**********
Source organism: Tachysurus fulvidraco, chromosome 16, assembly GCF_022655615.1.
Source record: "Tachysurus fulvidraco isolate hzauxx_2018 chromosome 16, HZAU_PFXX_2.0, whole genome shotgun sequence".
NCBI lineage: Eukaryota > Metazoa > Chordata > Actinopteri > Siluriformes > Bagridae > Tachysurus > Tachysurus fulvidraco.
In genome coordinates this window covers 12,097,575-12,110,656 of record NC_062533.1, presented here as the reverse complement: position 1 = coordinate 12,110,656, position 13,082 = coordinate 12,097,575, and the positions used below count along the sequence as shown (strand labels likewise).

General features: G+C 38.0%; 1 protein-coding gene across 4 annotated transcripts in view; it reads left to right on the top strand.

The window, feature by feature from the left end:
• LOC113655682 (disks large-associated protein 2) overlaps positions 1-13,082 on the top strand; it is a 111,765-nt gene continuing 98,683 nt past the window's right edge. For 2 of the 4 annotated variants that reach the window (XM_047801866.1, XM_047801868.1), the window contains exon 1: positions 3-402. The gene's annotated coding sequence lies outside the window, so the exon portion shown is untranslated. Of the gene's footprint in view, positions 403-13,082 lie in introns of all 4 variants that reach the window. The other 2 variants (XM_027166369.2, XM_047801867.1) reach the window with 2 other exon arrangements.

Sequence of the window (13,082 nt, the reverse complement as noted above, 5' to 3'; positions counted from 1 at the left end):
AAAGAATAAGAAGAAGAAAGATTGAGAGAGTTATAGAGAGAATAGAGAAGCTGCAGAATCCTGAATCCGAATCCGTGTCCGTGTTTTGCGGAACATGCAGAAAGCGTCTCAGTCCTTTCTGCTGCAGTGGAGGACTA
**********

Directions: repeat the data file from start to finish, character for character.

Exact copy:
Source organism: Tachysurus fulvidraco, chromosome 16, assembly GCF_022655615.1.
Source record: "Tachysurus fulvidraco isolate hzauxx_2018 chromosome 16, HZAU_PFXX_2.0, whole genome shotgun sequence".
NCBI lineage: Eukaryota > Metazoa > Chordata > Actinopteri > Siluriformes > Bagridae > Tachysurus > Tachysurus fulvidraco.
In genome coordinates this window covers 12,097,575-12,110,656 of record NC_062533.1, presented here as the reverse complement: position 1 = coordinate 12,110,656, position 13,082 = coordinate 12,097,575, and the positions used below count along the sequence as shown (strand labels likewise).

General features: G+C 38.0%; 1 protein-coding gene across 4 annotated transcripts in view; it reads left to right on the top strand.

The window, feature by feature from the left end:
• LOC113655682 (disks large-associated protein 2) overlaps positions 1-13,082 on the top strand; it is a 111,765-nt gene continuing 98,683 nt past the window's right edge. For 2 of the 4 annotated variants that reach the window (XM_047801866.1, XM_047801868.1), the window contains exon 1: positions 3-402. The gene's annotated coding sequence lies outside the window, so the exon portion shown is untranslated. Of the gene's footprint in view, positions 403-13,082 lie in introns of all 4 variants that reach the window. The other 2 variants (XM_027166369.2, XM_047801867.1) reach the window with 2 other exon arrangements.

Sequence of the window (13,082 nt, the reverse complement as noted above, 5' to 3'; positions counted from 1 at the left end):
AAAGAATAAGAAGAAGAAAGATTGAGAGAGTTATAGAGAGAATAGAGAAGCTGCAGAATCCTGAATCCGAATCCGTGTCCGTGTTTTGCGGAACATGCAGAAAGCGTCTCAGTCCTTTCTGCTGCAGTGGAGGACTA